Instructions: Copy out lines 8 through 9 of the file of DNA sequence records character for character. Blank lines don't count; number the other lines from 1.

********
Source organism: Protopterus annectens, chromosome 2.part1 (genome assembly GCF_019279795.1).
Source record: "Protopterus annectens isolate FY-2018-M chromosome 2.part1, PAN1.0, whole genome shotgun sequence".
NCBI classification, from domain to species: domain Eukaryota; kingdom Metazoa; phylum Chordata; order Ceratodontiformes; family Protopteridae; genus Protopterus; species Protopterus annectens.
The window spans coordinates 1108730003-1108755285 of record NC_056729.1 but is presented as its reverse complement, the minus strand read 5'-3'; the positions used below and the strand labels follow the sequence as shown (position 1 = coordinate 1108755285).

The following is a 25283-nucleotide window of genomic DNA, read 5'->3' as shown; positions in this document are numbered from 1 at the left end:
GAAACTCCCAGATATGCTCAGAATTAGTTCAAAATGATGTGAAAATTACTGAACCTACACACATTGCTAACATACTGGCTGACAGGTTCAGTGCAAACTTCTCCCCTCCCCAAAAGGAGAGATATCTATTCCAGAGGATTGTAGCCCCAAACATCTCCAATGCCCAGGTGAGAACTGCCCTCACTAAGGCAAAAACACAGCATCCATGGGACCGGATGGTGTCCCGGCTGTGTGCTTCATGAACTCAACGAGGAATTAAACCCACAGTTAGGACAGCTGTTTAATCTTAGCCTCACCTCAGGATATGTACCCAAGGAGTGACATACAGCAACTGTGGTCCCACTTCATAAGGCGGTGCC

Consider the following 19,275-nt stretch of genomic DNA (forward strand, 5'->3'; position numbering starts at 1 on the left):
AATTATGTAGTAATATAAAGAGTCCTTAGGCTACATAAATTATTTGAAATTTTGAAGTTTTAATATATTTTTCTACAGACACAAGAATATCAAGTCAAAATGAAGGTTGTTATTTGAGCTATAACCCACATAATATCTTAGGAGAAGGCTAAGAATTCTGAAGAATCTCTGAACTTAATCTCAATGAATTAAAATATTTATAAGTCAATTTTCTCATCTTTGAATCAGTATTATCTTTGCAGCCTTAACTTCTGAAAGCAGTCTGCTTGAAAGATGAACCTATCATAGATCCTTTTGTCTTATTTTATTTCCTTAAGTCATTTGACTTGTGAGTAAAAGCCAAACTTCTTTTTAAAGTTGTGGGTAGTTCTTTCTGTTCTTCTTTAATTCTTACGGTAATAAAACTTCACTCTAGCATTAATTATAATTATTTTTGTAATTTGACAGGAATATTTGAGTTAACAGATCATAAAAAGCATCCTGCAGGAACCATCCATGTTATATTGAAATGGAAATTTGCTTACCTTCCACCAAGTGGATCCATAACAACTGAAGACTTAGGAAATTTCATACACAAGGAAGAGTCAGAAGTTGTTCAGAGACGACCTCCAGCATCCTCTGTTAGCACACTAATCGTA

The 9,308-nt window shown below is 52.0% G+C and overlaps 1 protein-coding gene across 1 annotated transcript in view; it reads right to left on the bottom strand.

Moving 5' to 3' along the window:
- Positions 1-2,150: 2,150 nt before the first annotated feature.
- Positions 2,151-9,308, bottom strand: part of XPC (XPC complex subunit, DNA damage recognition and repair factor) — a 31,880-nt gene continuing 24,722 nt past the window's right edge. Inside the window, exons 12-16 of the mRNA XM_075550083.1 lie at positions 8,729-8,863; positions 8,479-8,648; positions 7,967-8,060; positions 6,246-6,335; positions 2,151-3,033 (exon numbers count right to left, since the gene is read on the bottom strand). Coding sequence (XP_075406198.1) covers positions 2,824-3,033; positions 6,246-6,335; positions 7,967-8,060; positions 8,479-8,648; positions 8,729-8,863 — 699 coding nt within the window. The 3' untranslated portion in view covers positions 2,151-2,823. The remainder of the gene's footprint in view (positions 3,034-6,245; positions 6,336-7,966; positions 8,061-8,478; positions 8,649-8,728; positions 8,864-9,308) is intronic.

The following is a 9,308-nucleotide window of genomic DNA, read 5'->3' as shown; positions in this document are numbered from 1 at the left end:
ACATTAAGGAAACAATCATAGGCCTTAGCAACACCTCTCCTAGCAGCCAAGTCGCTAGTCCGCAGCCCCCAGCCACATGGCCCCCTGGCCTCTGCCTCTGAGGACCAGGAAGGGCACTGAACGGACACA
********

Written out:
AATTATGTAGTAATATAAAGAGTCCTTAGGCTACATAAATTATTTGAAATTTTGAAGTTTTAATATATTTTTCTACAGACACAAGAATATCAAGTCAAAATGAAGGTTGTTATTTGAGCTATAACCCACATAATATCTTAGGAGAAGGCTAAGAATTCTGAAGAATCTCTGAACTTAATCTCAATGAATTAAAATATTTATAAGTCAATTTTCTCATCTTTGAATCAGTATTATCTTTGCAGCCTTAACTTCTGAAAGCAGTCTGCTTGAAAGATGAACCTATCATAGATCCTTTTGTCTTATTTTATTTCCTTAAGTCATTTGACTTGTGAGTAAAAGCCAAACTTCTTTTTAAAGTTGTGGGTAGTTCTTTCTGTTCTTCTTTAATTCTTACGGTAATAAAACTTCACTCTAGCATTAATTATAATTATTTTTGTAATTTGACAGGAATATTTGAGTTAACAGATCATAAAAAGCATCCTGCAGGAACCATCCATGTTATATTGAAATGGAAATTTGCTTACCTTCCACCAAGTGGATCCATAACAACTGAAGACTTAGGAAATTTCATACACAAGGAAGAGTCAGAAGTTGTTCAGAGACGACCTCCAGCATCCTCTGTTAGCACACTAATCGTA

The 9,308-nt window shown below is 52.0% G+C and overlaps 1 protein-coding gene across 1 annotated transcript in view; it reads right to left on the bottom strand.